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Poor cybersecurity practices plague U.S. missile defense systems

Poor cybersecurity practices plague U.S. missile defense systems

To protect yourself against cyberattacks, we always remind you to take basic cybersecurity precautions to make your systems more secure.

Two-factor authentication, data encryption, up-to-date security patches, good anti-virus software and robust physical security are just a few of the common practices you can do to prevent your home network from being hacked.

But what if the systems that are responsible for our national security lack even these most basic cybersecurity protections? Read on and this latest official report might shock you!

The state of our Ballistic Missile Defense System's cybersecurity

A security audit of the U.S. Ballistic Missile Defense System (BMDS) recently released by the U.S. Department of Defense Inspector General (DOD IG) has exposed the poor cybersecurity practices employed to protect these critical networks.

The report was assembled in April after the officials from the DOD Inspector General inspected five random locations where ballistic missiles were placed by the Missile Defense Agency (MDA) to intercept enemy nuclear rockets in case of attack.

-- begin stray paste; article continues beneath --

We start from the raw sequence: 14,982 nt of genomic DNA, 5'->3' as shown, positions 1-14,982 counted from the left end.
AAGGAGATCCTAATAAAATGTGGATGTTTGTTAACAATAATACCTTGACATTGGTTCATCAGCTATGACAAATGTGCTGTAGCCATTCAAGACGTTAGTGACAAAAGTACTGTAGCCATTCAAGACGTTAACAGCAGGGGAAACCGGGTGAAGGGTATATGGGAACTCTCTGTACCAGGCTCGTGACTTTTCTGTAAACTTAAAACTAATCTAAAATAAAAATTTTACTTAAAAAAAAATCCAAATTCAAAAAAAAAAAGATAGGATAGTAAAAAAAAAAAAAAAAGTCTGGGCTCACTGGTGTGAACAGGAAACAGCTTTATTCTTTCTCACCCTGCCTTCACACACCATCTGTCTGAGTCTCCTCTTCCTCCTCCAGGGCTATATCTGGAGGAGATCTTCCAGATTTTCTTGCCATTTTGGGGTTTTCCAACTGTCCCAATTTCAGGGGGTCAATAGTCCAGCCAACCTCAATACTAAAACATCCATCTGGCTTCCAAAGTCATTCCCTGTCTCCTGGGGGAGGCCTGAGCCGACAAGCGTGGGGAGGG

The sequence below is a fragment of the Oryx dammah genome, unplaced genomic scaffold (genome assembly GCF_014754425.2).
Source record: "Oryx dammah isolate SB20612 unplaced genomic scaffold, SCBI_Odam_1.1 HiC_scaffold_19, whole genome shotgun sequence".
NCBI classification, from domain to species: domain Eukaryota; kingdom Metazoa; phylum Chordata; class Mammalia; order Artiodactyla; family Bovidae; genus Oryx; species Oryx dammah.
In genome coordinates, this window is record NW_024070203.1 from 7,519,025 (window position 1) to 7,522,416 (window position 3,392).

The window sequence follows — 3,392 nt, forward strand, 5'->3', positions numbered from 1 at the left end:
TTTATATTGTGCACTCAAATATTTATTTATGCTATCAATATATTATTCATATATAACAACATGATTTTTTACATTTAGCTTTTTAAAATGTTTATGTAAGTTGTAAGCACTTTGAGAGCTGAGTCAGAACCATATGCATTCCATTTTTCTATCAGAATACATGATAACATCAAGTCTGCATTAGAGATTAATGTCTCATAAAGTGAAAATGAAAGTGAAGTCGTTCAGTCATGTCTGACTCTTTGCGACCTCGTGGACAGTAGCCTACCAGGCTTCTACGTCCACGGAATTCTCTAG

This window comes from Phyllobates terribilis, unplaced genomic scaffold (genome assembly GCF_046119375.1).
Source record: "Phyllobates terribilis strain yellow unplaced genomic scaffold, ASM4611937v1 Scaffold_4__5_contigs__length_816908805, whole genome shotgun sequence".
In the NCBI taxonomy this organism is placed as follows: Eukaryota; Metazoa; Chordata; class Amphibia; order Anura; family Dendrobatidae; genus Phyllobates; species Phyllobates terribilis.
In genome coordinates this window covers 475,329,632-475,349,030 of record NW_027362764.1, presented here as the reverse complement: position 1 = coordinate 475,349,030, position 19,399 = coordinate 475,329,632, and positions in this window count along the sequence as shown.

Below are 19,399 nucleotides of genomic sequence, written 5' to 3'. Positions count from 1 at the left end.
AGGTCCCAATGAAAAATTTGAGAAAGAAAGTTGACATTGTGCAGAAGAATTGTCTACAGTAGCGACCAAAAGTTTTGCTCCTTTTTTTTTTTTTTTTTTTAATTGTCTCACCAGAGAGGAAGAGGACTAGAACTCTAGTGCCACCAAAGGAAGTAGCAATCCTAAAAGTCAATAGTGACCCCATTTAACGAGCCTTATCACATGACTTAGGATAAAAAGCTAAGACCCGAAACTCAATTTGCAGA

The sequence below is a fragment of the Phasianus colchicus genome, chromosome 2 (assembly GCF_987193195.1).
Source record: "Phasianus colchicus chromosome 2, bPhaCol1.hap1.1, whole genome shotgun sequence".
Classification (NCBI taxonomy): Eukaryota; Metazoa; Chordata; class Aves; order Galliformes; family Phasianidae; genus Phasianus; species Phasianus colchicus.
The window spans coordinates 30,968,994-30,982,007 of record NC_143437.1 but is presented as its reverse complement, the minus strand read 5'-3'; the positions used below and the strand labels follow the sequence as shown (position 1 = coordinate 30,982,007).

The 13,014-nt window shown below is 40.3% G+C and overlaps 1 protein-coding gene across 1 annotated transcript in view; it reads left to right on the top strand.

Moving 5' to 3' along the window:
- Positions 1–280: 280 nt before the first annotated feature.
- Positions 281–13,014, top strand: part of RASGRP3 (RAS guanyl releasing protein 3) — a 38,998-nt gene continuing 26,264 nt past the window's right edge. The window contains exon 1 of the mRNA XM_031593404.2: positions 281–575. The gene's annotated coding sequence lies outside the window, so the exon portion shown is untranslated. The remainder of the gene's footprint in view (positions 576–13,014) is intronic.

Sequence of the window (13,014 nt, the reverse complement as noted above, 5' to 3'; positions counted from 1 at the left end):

You would think that a system that protects the entire nation from annihilation will be exceptionally secure, but sadly, the audit concluded that "the Army, Navy, and MDA did not protect networks and systems that process, store, and transmit BMDS technical information."

1. Multifactor authentication is not strictly enforced

According to the report, although an MDA employee is required to use multifactor authentication within two weeks of being hired, three of the five inspected locations still had many users who have not enabled it.

Even worse, one location was found to have never set up to support multifactor authentication at all.

This means these systems are extremely vulnerable to phishing attacks that harvest username and passwords. With these credentials, an attacker can then remotely log in to these systems with ease.

Note: Also known as two-factor authentication, multifactor authentication requires you to authenticate your identity with not only your username and password but with another piece of information like a code sent via text message or via an authenticator app.

2.  Security patches are not consistently applied

We constantly remind you to apply software security patches to as soon you can to plug any vulnerabilities and system flaws that hackers can exploit.

Unfortunately, the report revealed that the system administrators at three of the five locations have failed to apply the security patches needed to protect their networks, leaving them vulnerable to malware and remote hacking.

The inspectors found systems that were not patched for vulnerabilities found and fixed in 2016, 2013, and even one that was secured in 1990!

3. No data encryption on removable media

The report also revealed that MDA officials did not consistently employ encryption when moving data between "air-gapped" systems using removable media like USB flash drives and storage.